This article is relevant if you are global distribution based company running NetSuite and you have outside suppliers manufacturing your goods. It is especially valuable if you separately purchase raw material goods and supply them to a remote manufacturer who will produce final assembly on your finished goods.
A rapidly growing client decided to adopt the NetSuite ERP system to help scale their operations. In this client’s business model, they work with two major Asian based manufacturers, called Original Design Manufacturers (ODMs), to source goods and assemble items for distribution worldwide. The client regularly works with each ODM to refine their costs and improve the quality and reliability of their finished goods. The procurement and planning process often drives the client to separately purchase raw materials from other suppliers and deliver them to the ODM in time for manufacturing.
In our client’s case, they have three primary inputs to drive their ultimate finished goods costs
- ODM Purchase Orders: supplier’s costs for assembly, ODM sourced manufacturing and product packaging.
- Raw Materials: goods purchased independent from the ODM but which are consumed in the ODM assembly process. This process is often called “consignment” because the ODM will take possession but will not own the goods during assembly.
- Landed Costs: other costs typically related to distribution processes such as freight, duties, and insurance.
The Supply Chain Logistics Challenge for NetSuite Driven Organizations
NetSuite does a good job for basic procurement processes. Yet, for globally-minded organizations, such as our client, there are certain practices and innovations required to produce a reliable and scalable process flow. In general, I have witnessed numerous clients experience the following symptoms of a less-than-fully-thought-through inventory assembly and logistics operation:
- Under Capitalized Finished Goods: the inventory value on the ledger reflects only the purchase order costs and are missing other cost inputs.
- No In-Transit State: Inventory moving from the supplier to the warehouse, especially for slower ocean freight liners, are not properly accounted for as “In-Transit”. Inventory either shows up as “On Order” with limited ability to see the reality of what is coming especially for partial fulfillments, or “Received” when it actually is not in hand and thus causing downstream effects on sales related back order management.
- Limited Practices for Assembly: distribution companies who do some light assembly, especially using external suppliers, have limited capacities to plan and account for Bill of Material operations. While NetSuite offers a Light Assembly module, the basic premise of these feature is that assembly is done independent from the purchase constructs — thus record management can become cumbersome and not natural to the actual flows.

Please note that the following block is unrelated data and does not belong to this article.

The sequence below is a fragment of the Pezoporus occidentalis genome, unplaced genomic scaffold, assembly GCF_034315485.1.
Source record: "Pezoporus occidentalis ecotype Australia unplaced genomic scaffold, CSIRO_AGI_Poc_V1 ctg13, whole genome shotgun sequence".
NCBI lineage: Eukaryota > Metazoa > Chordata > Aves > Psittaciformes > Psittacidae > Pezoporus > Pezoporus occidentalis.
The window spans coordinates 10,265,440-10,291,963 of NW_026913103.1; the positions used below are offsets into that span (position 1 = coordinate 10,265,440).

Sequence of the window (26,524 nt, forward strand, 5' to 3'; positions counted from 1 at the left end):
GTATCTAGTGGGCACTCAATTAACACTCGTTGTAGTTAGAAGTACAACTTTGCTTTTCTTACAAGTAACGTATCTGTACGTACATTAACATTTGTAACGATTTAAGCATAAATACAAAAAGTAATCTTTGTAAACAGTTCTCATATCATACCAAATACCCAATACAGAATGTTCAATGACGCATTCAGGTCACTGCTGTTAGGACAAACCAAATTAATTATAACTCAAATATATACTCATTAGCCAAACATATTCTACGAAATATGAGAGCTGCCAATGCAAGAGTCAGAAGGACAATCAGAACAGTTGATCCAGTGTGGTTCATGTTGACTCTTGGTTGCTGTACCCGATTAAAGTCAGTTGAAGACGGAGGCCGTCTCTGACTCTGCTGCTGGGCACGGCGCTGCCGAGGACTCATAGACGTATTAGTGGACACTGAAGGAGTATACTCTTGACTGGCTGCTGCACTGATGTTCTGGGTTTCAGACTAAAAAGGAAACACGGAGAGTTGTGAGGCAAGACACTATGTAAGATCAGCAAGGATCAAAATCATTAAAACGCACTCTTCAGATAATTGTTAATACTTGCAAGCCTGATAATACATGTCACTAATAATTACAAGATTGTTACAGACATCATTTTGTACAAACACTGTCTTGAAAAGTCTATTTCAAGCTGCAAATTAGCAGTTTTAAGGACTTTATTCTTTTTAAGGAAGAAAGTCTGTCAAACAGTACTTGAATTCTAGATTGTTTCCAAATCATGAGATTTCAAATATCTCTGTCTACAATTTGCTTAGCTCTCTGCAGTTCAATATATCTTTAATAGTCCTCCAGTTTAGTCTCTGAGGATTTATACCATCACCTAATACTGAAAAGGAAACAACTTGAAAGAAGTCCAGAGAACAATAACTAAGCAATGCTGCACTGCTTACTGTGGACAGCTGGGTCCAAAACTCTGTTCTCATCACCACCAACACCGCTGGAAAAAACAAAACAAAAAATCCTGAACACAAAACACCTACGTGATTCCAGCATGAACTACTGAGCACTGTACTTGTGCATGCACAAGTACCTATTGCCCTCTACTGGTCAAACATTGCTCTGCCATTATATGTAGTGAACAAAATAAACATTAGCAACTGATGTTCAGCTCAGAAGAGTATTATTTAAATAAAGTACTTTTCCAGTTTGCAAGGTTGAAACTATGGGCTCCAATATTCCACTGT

Suggested Best Practice for Globally Based NetSuite Distribution Companies
What follows is a two-part video of a practice that leverages basic NetSuite ERP inventory constructs yet also describes the processes needed to have outside contract manufacturing plus supply chain logistics including proper inventory capitalization. The two-part video is the first in a video series to educate listeners on how they can streamline their inventory procurement and logistics. The video produces a narrative that keys on three major concepts:
- Manufacturing versus Distribution Practices: distinguishing between major inventory activities centers actors and helps refine responsibilities and hand offs.
- In-Transit Practice Flows: using NetSuite Transfer Orders with our Freight Containers logic produces inventory visibility and proper accrual accounting. See my previous article, Track NetSuite Inventory In-Transit with Freight Containers and Automated Landed Costs.
- Automated Landed Costs including Item Consumption: using an estimated landed cost practice, as described in this article, Offer: Superior NetSuite Landed Cost Practice with Late Vendor Bills, including our Landed Cost Template technology gives organizers the tools needed to plan and properly account to produce full-burdened finished goods while keeping control of costs.
NetSuite Driven Logistic Practices Demonstrations
This article and related two-part video is designed to help center you on key concepts; most people that listen to the narrative and understand related diagrams come away agreeing that the practice makes sense and represents the reality of the actual physical goods situation. In subsequent articles, for which I will reference here below once they have been published, I will demonstrate a more detailed level NetSuite driven record management and tracking.
Part 1 of 2 (4:38 duration)
Part 2 of 2 (8:57 duration)
Work with Strong NetSuite Leadership
If you watched the video (I was beginning to catch a cold so my voice was a bit hoarse) Â and have read other articles I have published, you should have a good sense of who I am and the way I think about working with the NetSuite business tools. I hold that the NetSuite software tools represent tremendous capacities natively and I love that I can extend and fit the software to address specific concerns. Too many times, I have seen NetSuite used less than optimally. In my mind, this is due to limited leadership for how to generate value out of an existing software investment. As such, the lost value is not about NetSuite. It’s really about people; What I promise is that the centering theme for my firm is CARE. By holding high standards, listening carefully, and making and producing relevant and meaningful offers, my clients’ promised return on investment finally become realized.
If you have a business concern and believe that your exiting NetSuite system is simply not living up to its potential, let’s have a conversation.